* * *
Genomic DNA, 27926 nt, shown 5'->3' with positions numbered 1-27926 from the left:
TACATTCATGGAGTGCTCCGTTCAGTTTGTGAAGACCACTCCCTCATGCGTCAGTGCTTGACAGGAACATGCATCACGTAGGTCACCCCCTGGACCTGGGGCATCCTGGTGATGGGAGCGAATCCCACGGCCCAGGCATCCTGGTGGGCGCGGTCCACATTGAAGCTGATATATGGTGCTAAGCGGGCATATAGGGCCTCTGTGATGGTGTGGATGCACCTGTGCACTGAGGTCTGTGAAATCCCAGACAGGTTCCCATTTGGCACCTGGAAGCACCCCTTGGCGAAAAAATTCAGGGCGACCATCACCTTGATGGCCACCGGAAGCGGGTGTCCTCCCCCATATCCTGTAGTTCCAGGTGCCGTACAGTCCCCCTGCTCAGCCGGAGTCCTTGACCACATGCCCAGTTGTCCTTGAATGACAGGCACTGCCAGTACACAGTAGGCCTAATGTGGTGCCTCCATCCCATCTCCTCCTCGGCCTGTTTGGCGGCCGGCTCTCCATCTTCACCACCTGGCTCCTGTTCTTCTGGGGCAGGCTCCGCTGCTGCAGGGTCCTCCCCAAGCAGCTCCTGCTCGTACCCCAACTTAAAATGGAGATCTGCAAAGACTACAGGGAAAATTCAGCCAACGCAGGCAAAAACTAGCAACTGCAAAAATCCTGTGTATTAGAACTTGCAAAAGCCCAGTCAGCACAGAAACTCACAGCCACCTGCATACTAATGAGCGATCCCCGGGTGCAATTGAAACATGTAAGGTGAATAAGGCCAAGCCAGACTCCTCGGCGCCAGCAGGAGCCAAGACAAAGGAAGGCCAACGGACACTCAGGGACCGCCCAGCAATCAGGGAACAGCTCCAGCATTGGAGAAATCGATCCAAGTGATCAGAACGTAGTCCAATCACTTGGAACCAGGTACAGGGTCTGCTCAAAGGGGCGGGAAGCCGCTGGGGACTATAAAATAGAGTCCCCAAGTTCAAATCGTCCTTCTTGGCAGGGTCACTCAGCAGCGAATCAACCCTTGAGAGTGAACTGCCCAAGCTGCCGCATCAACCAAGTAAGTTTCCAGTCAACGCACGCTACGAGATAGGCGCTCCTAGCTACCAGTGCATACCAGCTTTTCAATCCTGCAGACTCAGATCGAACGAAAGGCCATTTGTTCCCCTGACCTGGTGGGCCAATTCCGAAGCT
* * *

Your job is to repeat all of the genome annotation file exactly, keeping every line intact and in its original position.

Genomic DNA, 27926 nt, shown 5'->3' with positions numbered 1-27926 from the left:
TACATTCATGGAGTGCTCCGTTCAGTTTGTGAAGACCACTCCCTCATGCGTCAGTGCTTGACAGGAACATGCATCACGTAGGTCACCCCCTGGACCTGGGGCATCCTGGTGATGGGAGCGAATCCCACGGCCCAGGCATCCTGGTGGGCGCGGTCCACATTGAAGCTGATATATGGTGCTAAGCGGGCATATAGGGCCTCTGTGATGGTGTGGATGCACCTGTGCACTGAGGTCTGTGAAATCCCAGACAGGTTCCCATTTGGCACCTGGAAGCACCCCTTGGCGAAAAAATTCAGGGCGACCATCACCTTGATGGCCACCGGAAGCGGGTGTCCTCCCCCATATCCTGTAGTTCCAGGTGCCGTACAGTCCCCCTGCTCAGCCGGAGTCCTTGACCACATGCCCAGTTGTCCTTGAATGACAGGCACTGCCAGTACACAGTAGGCCTAATGTGGTGCCTCCATCCCATCTCCTCCTCGGCCTGTTTGGCGGCCGGCTCTCCATCTTCACCACCTGGCTCCTGTTCTTCTGGGGCAGGCTCCGCTGCTGCAGGGTCCTCCCCAAGCAGCTCCTGCTCGTACCCCAACTTAAAATGGAGATCTGCAAAGACTACAGGGAAAATTCAGCCAACGCAGGCAAAAACTAGCAACTGCAAAAATCCTGTGTATTAGAACTTGCAAAAGCCCAGTCAGCACAGAAACTCACAGCCACCTGCATACTAATGAGCGATCCCCGGGTGCAATTGAAACATGTAAGGTGAATAAGGCCAAGCCAGACTCCTCGGCGCCAGCAGGAGCCAAGACAAAGGAAGGCCAACGGACACTCAGGGACCGCCCAGCAATCAGGGAACAGCTCCAGCATTGGAGAAATCGATCCAAGTGATCAGAACGTAGTCCAATCACTTGGAACCAGGTACAGGGTCTGCTCAAAGGGGCGGGAAGCCGCTGGGGACTATAAAATAGAGTCCCCAAGTTCAAATCGTCCTTCTTGGCAGGGTCACTCAGCAGCGAATCAACCCTTGAGAGTGAACTGCCCAAGCTGCCGCATCAACCAAGTAAGTTTCCAGTCAACGCACGCTACGAGATAGGCGCTCCTAGCTACCAGTGCATACCAGCTTTTCAATCCTGCAGACTCAGATCGAACGAAAGGCCATTTGTTCCCCTGACCTGGTGGGCCAATTCCGAAGCT